Hugh: Most of the movie I’m kind of the same. Trying to get rid of him, but eventually I play his coach. So I had to do a little bit about difficulties, but a lot of it was in the script. The writer had done a lot of research. Now he was checking that it wasn’t sort of wrong. Most of it was there and the rest of it I had to play an alcoholic. I just pretended that bit.

Did you both meet the real Eddie?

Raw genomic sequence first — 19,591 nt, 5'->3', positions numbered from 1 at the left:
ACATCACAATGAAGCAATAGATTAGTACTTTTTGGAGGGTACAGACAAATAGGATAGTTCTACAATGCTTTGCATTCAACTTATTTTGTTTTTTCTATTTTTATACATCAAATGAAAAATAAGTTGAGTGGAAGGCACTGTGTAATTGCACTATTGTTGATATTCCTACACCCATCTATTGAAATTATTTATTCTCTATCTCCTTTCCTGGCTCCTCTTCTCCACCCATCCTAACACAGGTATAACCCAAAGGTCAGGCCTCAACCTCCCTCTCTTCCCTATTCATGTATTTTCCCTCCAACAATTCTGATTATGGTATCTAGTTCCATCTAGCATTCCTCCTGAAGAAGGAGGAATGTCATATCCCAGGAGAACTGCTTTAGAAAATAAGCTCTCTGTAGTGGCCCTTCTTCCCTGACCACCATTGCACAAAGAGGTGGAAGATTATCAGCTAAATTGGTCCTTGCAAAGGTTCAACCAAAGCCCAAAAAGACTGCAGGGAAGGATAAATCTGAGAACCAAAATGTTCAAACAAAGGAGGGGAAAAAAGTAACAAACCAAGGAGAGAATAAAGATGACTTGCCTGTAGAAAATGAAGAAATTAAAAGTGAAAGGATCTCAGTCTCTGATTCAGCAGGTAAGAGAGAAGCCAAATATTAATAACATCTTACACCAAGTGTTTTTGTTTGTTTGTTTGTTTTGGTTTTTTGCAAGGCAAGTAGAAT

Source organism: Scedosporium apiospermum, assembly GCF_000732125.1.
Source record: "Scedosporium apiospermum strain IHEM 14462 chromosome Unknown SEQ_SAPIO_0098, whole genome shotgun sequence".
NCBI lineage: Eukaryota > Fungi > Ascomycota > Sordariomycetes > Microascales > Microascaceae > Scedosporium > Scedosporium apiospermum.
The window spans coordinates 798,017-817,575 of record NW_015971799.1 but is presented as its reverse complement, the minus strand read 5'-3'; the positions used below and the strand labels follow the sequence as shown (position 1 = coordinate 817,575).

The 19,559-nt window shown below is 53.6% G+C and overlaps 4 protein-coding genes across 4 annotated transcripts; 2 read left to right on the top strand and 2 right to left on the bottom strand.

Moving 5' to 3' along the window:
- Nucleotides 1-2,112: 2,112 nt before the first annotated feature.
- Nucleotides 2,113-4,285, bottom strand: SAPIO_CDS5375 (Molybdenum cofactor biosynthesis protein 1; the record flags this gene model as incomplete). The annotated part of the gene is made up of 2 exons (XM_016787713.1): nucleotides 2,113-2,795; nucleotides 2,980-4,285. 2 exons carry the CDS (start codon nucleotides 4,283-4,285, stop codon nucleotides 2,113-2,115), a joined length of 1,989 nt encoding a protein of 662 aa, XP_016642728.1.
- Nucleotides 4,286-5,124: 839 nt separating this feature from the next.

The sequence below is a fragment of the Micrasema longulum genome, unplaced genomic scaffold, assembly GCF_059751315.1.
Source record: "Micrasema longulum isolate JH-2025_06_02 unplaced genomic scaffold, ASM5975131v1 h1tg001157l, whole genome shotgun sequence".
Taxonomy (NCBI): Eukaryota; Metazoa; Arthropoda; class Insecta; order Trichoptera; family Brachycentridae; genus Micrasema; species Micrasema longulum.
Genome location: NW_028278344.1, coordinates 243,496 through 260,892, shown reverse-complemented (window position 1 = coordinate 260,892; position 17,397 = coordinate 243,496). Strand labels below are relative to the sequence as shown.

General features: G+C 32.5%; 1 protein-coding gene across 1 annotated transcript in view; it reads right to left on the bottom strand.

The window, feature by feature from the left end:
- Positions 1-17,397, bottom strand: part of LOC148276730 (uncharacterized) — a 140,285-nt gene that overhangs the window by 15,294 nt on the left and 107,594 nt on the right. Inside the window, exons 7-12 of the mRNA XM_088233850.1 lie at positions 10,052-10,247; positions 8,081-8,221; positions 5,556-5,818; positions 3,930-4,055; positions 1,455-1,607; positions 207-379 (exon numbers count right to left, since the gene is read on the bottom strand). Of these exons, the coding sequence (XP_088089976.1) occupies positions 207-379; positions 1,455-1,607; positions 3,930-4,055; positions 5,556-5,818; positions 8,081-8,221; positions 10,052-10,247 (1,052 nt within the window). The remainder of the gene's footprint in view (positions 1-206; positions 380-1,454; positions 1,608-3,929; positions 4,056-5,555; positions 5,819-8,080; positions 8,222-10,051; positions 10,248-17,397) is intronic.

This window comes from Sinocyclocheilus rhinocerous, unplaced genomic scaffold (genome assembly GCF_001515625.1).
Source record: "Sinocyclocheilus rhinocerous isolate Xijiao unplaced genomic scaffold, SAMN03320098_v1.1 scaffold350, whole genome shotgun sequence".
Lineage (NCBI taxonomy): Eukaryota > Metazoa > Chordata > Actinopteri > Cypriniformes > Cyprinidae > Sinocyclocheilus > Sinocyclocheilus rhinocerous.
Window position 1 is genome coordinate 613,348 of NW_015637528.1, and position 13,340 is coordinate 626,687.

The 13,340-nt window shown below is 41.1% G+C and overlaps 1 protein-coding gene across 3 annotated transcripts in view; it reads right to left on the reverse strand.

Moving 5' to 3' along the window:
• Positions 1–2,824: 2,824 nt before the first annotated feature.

Taron: Yeah. I hung out with Eddie quite a bit. We met him before we went out to Germany and we sat in London and we drank tea and ate a biscuit — custard cream to be specific. I got to talk about his life with him, asked him all sorts of questions, about what it felt like to be there, why he wanted to be there and it was great. I never had that experience before playing a real person and then being lucky enough to get to meet and talk to them. For an actor that’s such a gift. I also watched the movie. The first time I watched the movie was with him the first time he saw it and that was just about the scariest thing I ever had to do as an actor. But thankfully, by the end of the movie he was quite emotional and was as proud of it as we are, which is great.